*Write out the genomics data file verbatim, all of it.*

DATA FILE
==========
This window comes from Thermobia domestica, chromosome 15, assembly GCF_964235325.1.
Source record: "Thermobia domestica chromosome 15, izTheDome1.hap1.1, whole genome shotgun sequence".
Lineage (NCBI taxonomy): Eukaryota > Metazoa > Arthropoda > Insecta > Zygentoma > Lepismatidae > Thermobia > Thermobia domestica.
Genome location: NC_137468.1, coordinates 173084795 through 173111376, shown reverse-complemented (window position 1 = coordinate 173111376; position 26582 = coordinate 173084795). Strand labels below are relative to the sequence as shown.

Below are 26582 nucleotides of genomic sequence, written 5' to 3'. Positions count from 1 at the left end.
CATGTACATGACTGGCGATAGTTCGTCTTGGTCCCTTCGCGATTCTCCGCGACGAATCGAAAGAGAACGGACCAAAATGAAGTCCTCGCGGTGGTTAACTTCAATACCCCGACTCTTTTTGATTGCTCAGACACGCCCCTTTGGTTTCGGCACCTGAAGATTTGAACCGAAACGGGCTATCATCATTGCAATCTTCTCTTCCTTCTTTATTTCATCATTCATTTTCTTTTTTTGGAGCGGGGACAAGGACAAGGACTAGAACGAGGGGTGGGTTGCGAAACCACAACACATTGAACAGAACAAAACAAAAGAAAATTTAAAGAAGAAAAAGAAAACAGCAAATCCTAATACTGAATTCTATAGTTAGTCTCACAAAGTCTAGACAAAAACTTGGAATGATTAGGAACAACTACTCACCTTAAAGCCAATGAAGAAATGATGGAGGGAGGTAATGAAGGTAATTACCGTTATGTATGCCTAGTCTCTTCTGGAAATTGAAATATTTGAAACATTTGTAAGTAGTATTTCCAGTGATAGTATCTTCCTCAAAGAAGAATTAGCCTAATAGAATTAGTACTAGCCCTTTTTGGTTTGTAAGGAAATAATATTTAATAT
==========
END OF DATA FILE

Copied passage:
This window comes from Thermobia domestica, chromosome 15, assembly GCF_964235325.1.
Source record: "Thermobia domestica chromosome 15, izTheDome1.hap1.1, whole genome shotgun sequence".
Lineage (NCBI taxonomy): Eukaryota > Metazoa > Arthropoda > Insecta > Zygentoma > Lepismatidae > Thermobia > Thermobia domestica.
Genome location: NC_137468.1, coordinates 173084795 through 173111376, shown reverse-complemented (window position 1 = coordinate 173111376; position 26582 = coordinate 173084795). Strand labels below are relative to the sequence as shown.

Below are 26582 nucleotides of genomic sequence, written 5' to 3'. Positions count from 1 at the left end.
CATGTACATGACTGGCGATAGTTCGTCTTGGTCCCTTCGCGATTCTCCGCGACGAATCGAAAGAGAACGGACCAAAATGAAGTCCTCGCGGTGGTTAACTTCAATACCCCGACTCTTTTTGATTGCTCAGACACGCCCCTTTGGTTTCGGCACCTGAAGATTTGAACCGAAACGGGCTATCATCATTGCAATCTTCTCTTCCTTCTTTATTTCATCATTCATTTTCTTTTTTTGGAGCGGGGACAAGGACAAGGACTAGAACGAGGGGTGGGTTGCGAAACCACAACACATTGAACAGAACAAAACAAAAGAAAATTTAAAGAAGAAAAAGAAAACAGCAAATCCTAATACTGAATTCTATAGTTAGTCTCACAAAGTCTAGACAAAAACTTGGAATGATTAGGAACAACTACTCACCTTAAAGCCAATGAAGAAATGATGGAGGGAGGTAATGAAGGTAATTACCGTTATGTATGCCTAGTCTCTTCTGGAAATTGAAATATTTGAAACATTTGTAAGTAGTATTTCCAGTGATAGTATCTTCCTCAAAGAAGAATTAGCCTAATAGAATTAGTACTAGCCCTTTTTGGTTTGTAAGGAAATAATATTTAATAT